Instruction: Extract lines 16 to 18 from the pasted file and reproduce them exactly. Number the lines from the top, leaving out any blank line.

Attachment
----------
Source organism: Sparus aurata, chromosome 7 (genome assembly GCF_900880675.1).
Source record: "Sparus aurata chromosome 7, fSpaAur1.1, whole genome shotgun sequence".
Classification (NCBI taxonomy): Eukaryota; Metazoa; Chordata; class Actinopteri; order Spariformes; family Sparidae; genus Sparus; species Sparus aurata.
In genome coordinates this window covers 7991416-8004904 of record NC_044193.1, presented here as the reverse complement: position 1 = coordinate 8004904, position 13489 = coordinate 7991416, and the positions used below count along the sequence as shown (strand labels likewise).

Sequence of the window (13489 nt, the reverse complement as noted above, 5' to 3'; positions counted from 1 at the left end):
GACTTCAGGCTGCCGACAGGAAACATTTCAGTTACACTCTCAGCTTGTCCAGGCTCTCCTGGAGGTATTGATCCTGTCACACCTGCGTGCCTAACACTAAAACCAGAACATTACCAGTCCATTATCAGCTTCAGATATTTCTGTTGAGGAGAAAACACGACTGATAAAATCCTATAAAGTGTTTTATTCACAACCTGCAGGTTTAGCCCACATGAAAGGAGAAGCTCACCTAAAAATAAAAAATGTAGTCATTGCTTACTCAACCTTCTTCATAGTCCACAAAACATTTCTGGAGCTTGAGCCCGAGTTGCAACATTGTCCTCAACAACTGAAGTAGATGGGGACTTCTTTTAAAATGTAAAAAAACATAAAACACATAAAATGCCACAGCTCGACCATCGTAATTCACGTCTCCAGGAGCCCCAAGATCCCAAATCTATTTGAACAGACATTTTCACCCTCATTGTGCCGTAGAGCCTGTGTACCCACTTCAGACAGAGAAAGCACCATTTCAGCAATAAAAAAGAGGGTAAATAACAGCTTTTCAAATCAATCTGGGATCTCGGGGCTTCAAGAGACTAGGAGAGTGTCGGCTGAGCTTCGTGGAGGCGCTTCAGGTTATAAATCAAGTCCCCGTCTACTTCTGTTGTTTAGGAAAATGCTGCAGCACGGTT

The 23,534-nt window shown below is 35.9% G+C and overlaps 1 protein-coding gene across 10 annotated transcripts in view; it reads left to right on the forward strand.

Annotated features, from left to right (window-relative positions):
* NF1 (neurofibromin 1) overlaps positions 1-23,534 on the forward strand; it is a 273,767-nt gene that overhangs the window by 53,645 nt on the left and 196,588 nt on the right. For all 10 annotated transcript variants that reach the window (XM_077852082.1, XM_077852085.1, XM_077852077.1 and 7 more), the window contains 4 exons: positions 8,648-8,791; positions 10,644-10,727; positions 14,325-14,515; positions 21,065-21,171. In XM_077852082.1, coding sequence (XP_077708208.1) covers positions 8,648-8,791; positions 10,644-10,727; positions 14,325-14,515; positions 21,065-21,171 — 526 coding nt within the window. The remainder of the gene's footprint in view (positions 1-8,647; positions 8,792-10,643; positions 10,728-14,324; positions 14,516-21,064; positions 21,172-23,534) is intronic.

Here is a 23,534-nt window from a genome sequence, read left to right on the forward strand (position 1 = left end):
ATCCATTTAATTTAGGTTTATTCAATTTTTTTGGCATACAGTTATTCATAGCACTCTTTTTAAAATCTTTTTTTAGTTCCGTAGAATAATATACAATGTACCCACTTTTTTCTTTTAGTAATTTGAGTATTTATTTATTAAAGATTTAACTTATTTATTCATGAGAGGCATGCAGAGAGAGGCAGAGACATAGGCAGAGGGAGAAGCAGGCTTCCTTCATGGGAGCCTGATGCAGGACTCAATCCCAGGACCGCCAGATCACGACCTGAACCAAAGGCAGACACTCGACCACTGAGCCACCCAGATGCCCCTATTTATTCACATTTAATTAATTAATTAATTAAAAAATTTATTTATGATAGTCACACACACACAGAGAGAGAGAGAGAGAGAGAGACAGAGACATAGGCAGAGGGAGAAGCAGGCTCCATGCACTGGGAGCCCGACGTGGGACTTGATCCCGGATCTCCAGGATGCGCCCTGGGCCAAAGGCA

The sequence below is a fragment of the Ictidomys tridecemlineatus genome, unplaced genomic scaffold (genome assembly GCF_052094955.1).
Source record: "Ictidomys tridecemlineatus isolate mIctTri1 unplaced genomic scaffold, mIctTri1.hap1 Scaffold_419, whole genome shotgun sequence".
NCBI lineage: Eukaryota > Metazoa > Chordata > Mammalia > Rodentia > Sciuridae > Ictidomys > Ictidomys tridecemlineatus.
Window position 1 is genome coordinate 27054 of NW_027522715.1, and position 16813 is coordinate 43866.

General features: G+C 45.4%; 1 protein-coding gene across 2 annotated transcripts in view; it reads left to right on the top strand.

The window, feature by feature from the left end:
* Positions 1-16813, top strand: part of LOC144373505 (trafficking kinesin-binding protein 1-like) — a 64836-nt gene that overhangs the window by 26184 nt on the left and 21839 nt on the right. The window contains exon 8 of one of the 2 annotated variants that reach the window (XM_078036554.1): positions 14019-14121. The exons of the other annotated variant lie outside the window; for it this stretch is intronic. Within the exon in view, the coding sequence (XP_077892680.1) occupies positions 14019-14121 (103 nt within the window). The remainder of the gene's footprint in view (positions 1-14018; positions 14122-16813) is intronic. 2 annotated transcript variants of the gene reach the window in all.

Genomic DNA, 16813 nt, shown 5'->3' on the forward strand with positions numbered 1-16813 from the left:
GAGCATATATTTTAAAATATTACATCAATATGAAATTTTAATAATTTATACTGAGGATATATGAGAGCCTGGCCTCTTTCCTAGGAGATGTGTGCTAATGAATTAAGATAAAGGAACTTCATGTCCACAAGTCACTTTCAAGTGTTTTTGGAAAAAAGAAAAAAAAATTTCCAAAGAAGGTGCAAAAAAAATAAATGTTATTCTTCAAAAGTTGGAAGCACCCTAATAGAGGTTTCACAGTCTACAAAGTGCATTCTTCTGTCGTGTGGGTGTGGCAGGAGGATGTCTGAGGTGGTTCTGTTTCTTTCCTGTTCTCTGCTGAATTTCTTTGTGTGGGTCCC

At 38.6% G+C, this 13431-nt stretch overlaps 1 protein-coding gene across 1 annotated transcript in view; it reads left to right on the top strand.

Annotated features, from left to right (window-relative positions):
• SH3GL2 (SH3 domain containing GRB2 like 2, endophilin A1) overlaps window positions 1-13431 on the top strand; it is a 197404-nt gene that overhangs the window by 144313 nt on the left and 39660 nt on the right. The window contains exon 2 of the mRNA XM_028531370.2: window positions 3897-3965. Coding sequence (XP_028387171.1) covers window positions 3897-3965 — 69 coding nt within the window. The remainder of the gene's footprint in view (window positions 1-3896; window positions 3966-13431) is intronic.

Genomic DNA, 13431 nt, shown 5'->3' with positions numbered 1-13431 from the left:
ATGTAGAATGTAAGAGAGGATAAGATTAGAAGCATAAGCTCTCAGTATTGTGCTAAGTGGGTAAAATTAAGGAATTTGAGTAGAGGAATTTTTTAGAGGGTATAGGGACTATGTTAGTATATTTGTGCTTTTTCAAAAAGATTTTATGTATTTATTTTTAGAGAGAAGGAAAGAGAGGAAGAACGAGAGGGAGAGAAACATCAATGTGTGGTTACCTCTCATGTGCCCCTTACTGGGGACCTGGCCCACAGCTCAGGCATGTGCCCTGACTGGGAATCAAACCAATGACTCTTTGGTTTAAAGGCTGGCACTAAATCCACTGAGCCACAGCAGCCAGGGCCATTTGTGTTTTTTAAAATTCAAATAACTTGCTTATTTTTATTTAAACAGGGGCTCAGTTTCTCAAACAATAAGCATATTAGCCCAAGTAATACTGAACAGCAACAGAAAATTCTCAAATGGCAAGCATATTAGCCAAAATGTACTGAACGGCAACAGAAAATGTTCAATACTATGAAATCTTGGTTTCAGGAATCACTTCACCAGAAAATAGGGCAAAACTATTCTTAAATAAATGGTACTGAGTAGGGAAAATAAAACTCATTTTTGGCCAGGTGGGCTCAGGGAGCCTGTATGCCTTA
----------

General features: G+C 45.4%; 1 protein-coding gene across 2 annotated transcripts in view; it reads left to right on the top strand.

The window, feature by feature from the left end:
* Positions 1-16813, top strand: part of LOC144373505 (trafficking kinesin-binding protein 1-like) — a 64836-nt gene that overhangs the window by 26184 nt on the left and 21839 nt on the right. The window contains exon 8 of one of the 2 annotated variants that reach the window (XM_078036554.1): positions 14019-14121. The exons of the other annotated variant lie outside the window; for it this stretch is intronic. Within the exon in view, the coding sequence (XP_077892680.1) occupies positions 14019-14121 (103 nt within the window). The remainder of the gene's footprint in view (positions 1-14018; positions 14122-16813) is intronic. 2 annotated transcript variants of the gene reach the window in all.